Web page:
Connecticut Audbon Society

 

 

Daily Bird: Whimbrel

A Whimbrel at Milford Point, photographed recently by Frank Mantlik. Size is hard to judge without another bird in the photo but the long, down-curved bill is unmistakable.

July 29, 2020

Whimbrel
Numenius phaeopus

Edited from a version published in 2018.

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by Greg Hanisek
This very large shorebird presents a spectacular contrast to the smaller sandpipers and plovers that it towers over on a sandbar or mudflat.

Like most shorebirds other than the anomalous woodcocks and snipes, the Whimbrel favors open shores such as gravel and sand beaches and to a lesser extent mudflats. It also feeds and rests on the short grass portions of salt marshes.

Whimbrels and other shorebirds stop in Connecticut in July to feed and rest on their way south, and all of Connecticut’s coastal shorebird habitat attracts them.

A half-dozen were spotted on the Norwalk Islands 10 days ago, and there was one at Sandy Point in West Haven yesterday. For a number of days, one and sometimes two have been seen at the Coastal Center at Milford Point.

Milford Point is an especially favorable place to look for them because of the way high tides concentrate shorebirds in a relatively small open area. When the tide is low they spread out more widely. But when they’re in a small area, it’s easy to disturb them if you walk too close. So watch from afar and let the birds eat and rest undisturbed.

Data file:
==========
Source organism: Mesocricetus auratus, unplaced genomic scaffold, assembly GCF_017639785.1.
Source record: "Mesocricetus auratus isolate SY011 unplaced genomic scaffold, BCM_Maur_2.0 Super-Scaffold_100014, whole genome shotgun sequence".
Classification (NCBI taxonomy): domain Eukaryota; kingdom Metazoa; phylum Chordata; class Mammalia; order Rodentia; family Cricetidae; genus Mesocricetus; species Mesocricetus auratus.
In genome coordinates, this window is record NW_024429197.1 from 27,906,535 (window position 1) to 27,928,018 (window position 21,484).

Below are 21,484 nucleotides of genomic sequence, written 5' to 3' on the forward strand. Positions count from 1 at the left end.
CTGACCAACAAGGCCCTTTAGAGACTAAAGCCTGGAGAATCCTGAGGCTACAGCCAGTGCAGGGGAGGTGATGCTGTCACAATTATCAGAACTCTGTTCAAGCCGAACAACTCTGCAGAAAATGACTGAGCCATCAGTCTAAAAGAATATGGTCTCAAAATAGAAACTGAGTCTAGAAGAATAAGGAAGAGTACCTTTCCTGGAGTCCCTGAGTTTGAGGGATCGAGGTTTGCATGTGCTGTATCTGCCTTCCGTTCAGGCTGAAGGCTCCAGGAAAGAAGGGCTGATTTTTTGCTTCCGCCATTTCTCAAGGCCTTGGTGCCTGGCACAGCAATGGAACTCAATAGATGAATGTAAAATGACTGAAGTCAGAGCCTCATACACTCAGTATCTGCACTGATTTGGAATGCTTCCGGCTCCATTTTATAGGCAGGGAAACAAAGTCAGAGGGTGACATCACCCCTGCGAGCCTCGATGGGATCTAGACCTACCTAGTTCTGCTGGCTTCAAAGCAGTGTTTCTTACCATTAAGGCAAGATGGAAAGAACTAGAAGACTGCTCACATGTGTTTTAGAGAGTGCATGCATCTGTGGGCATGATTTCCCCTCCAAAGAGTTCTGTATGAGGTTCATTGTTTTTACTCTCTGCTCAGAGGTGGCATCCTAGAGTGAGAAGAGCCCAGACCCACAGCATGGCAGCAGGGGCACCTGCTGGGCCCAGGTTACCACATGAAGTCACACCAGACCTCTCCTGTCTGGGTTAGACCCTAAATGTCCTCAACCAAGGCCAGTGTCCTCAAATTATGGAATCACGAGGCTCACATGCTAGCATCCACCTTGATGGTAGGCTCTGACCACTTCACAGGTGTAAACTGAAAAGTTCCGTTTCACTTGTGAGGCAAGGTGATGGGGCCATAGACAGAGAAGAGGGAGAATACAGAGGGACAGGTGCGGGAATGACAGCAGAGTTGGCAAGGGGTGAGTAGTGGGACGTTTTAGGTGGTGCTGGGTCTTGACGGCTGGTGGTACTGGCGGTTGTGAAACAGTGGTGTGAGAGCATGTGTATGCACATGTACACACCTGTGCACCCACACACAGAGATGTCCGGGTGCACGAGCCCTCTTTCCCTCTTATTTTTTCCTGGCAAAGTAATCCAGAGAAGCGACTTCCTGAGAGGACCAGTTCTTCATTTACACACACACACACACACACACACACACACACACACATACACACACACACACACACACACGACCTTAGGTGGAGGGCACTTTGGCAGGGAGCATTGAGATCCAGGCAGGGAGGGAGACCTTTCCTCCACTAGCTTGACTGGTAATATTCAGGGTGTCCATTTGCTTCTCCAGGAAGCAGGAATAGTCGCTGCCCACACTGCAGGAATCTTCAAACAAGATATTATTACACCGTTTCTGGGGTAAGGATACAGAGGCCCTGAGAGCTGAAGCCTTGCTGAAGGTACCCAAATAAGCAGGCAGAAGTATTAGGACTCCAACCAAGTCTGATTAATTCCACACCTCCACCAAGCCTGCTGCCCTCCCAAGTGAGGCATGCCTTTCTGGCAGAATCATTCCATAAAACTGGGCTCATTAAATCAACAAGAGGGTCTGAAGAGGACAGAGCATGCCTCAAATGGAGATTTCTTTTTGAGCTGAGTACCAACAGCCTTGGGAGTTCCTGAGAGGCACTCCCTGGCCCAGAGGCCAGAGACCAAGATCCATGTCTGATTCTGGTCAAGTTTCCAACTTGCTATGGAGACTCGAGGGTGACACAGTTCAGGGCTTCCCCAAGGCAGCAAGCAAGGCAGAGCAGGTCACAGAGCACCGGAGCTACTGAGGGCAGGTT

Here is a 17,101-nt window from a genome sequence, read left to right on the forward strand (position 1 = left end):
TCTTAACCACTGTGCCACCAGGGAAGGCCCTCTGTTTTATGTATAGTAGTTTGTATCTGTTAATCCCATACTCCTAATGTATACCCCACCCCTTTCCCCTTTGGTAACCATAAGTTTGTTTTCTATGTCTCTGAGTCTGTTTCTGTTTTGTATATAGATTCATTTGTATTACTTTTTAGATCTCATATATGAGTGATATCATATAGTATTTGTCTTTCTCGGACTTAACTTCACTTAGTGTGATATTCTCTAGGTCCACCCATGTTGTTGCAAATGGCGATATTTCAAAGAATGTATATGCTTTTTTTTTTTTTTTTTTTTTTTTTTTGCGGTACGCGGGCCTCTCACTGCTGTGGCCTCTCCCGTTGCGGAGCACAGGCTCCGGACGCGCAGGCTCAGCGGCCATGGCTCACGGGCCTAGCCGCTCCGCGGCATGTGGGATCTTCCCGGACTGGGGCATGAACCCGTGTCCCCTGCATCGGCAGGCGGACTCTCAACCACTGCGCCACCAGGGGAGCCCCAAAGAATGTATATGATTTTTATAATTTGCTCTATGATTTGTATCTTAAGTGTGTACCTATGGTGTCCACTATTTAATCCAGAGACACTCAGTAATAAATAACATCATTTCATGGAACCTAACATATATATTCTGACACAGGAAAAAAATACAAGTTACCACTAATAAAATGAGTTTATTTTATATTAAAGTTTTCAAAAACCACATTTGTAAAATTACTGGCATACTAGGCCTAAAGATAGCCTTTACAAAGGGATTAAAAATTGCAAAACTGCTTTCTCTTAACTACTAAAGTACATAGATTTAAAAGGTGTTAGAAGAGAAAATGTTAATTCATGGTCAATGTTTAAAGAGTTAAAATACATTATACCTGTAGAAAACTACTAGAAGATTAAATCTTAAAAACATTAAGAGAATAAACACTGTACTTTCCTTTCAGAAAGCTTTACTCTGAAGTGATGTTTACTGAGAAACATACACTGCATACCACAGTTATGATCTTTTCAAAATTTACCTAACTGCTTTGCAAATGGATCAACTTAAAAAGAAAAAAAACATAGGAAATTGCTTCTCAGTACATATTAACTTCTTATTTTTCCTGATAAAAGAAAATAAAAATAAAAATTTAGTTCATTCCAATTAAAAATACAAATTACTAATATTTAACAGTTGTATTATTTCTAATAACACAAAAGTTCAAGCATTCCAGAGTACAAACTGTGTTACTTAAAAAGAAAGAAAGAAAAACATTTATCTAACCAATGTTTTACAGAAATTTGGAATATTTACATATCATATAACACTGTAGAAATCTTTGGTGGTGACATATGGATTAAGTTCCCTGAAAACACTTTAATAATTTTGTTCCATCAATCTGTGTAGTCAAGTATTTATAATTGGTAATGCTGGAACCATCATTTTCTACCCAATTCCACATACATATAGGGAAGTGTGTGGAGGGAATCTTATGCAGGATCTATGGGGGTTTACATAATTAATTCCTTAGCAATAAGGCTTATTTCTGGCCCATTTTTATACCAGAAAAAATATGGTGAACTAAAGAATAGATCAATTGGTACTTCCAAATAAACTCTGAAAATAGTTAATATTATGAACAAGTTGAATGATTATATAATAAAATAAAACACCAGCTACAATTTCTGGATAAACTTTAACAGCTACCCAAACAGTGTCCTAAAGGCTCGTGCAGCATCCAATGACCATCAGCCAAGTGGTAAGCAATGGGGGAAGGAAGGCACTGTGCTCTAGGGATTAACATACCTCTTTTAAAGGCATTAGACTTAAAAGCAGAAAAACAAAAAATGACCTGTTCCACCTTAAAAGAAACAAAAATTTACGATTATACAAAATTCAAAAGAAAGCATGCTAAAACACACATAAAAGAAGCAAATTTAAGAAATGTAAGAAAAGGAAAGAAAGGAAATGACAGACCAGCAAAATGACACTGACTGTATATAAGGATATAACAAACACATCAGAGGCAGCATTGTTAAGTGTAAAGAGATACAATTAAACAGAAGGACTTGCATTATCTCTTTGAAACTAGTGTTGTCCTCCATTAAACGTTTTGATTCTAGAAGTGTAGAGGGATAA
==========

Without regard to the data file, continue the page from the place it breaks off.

When To Find Them: Because they nest in the high Arctic, Whimbrels are seen in Connecticut strictly as migrants. They pass through in both spring and fall and readily stop to rest and feed.

Southbound, they’re part of the mid-summer shorebird migration. They can show up any time in July, although mid-July is the typical starting point. Prime time is mid-July to mid-September, with a few seen into October.

Whimbrels are seldom numerous, usually occurring as singles or in numbers countable on one hand. However, in 2017 and 2018, spring migration produced unusual passage flocks of 30 – 40 birds.

What They Look Like: Size makes them conspicuous. Only the godwits match them in stature, and both of our North American species are rare to uncommon in comparison to Whimbrels. They’re brownish overall with a typically cryptic shorebird feather pattern. There’s a video on this page that shows them in comparison to typical “peep” shorebirds.

Their outstanding feature is the large decurved bill unmatched by any regularly occurring species. The Long-billed Curlew of the American West has only been recorded once in Connecticut, and so has the Eurasian subspecies of Whimbrel, which has a conspicuous wedge of white up its rump and lower black.

Conservation Status: Major efforts involve hemispheric-level conservation, especially efforts to protect wintering and staging areas in South America. As a note of interest, Birds of the World Online includes speculation that Whimbrels’ tendency to migrate in smaller flocks than other shorebirds helped mitigate population loss during the market-hunting of the 1800s.

Greg Hanisek is editor of The Connecticut Warbler, the journal of the Connecticut Ornithological Association.

 

 

 

 

 

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